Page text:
Review: Call Me By Your Name


Call Me By Your Name, set in Italy in the summer of the 1980s, tells the story of 17-year old Elio who becomes infatuated with his father’s intern, Oliver, a young American working on his doctorate. The film tackles the stigma and experiences of those within the LGBTQ+ community and beyond its themes of bisexuality you will find a story which cuts to the very core of being human. It is a story of love and loss, of Mediterranean summers, and intellectual crowds.

Beautifully shot by famed director Luca Guadagnino, it is a visual treat. The actors, most notably Timothée Chalamet as Elio, are able to walk the fine line between being able to portray not only what is happening on the outside, but on the inside as well with very subtle techniques. As in the end credits, accompanied by a several minute-long background of Elio staring out into the fireplace, you can almost see all of what he has gained and lost in that summer just by looking into his eyes.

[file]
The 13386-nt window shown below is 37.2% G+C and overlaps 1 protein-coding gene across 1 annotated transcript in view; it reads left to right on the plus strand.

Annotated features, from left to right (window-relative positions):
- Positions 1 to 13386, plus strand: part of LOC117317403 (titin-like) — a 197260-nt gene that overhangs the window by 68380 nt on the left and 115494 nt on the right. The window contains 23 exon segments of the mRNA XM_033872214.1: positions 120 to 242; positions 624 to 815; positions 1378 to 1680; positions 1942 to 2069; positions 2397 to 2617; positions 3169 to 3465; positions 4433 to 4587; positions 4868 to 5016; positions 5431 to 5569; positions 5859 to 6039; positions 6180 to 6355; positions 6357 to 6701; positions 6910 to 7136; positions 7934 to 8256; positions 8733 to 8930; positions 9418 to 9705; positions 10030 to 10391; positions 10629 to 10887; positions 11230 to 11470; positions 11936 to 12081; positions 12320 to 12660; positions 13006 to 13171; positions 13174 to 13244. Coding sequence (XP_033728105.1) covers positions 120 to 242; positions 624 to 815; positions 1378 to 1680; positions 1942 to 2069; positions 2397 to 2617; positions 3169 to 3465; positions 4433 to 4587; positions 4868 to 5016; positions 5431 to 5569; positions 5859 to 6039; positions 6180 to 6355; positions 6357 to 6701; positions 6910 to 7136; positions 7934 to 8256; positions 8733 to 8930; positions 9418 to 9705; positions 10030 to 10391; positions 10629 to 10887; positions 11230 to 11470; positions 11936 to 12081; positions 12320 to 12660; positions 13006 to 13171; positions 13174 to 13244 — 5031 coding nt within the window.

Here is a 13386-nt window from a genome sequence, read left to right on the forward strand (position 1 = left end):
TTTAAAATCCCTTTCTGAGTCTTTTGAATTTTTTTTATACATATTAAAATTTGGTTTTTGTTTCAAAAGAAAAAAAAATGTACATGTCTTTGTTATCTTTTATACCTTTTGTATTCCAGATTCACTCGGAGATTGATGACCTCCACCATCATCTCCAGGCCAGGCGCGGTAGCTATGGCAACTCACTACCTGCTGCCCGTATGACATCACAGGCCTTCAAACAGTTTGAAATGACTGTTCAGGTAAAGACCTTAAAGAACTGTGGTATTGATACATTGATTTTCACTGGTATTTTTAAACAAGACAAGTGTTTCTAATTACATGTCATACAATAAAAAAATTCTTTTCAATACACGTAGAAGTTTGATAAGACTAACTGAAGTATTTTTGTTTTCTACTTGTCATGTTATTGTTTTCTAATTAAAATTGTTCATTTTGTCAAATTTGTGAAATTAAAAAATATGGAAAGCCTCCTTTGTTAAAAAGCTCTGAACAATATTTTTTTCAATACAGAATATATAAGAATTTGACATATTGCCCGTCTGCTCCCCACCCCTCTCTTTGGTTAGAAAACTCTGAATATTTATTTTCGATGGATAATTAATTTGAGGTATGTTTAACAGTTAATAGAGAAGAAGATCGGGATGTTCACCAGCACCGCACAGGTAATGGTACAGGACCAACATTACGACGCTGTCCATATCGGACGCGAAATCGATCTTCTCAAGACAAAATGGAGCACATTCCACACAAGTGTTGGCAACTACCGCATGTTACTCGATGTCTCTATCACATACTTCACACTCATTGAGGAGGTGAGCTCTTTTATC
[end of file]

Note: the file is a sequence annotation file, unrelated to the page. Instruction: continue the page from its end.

Of course, having also read the original book by André Aciman, I can’t help but be reminded of how it can be difficult for a film to translate all the thoughts into a cinematic piece. However, although some aspects may have been missing, it is almost as if the movie creates its own aura which the book may have lacked.

And if you’re wondering about that peach scene, I suggest you go and discover what happens for yourself.

Call Me By Your Name is playing at the Princess Original and Twin Cinemas throughout February and March.